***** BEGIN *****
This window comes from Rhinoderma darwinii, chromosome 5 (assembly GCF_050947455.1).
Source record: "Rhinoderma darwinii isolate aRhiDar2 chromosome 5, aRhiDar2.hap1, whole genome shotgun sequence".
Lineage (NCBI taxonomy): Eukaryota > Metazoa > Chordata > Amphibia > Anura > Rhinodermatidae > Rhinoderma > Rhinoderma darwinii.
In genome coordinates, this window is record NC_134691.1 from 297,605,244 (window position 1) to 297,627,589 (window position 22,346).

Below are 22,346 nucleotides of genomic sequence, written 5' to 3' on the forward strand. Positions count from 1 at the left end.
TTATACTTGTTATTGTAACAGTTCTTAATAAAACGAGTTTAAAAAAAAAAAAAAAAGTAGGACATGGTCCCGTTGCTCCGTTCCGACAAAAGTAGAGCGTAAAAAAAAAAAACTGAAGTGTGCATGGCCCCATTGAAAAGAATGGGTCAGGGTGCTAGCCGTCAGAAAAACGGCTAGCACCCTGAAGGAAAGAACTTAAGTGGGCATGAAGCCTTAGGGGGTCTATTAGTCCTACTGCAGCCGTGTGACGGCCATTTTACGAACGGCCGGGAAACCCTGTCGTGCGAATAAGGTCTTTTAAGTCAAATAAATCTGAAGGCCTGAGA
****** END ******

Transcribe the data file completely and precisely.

This window comes from Rhinoderma darwinii, chromosome 5 (assembly GCF_050947455.1).
Source record: "Rhinoderma darwinii isolate aRhiDar2 chromosome 5, aRhiDar2.hap1, whole genome shotgun sequence".
Lineage (NCBI taxonomy): Eukaryota > Metazoa > Chordata > Amphibia > Anura > Rhinodermatidae > Rhinoderma > Rhinoderma darwinii.
In genome coordinates, this window is record NC_134691.1 from 297,605,244 (window position 1) to 297,627,589 (window position 22,346).

Below are 22,346 nucleotides of genomic sequence, written 5' to 3' on the forward strand. Positions count from 1 at the left end.
TTATACTTGTTATTGTAACAGTTCTTAATAAAACGAGTTTAAAAAAAAAAAAAAAAGTAGGACATGGTCCCGTTGCTCCGTTCCGACAAAAGTAGAGCGTAAAAAAAAAAAACTGAAGTGTGCATGGCCCCATTGAAAAGAATGGGTCAGGGTGCTAGCCGTCAGAAAAACGGCTAGCACCCTGAAGGAAAGAACTTAAGTGGGCATGAAGCCTTAGGGGGTCTATTAGTCCTACTGCAGCCGTGTGACGGCCATTTTACGAACGGCCGGGAAACCCTGTCGTGCGAATAAGGTCTTTTAAGTCAAATAAATCTGAAGGCCTGAGA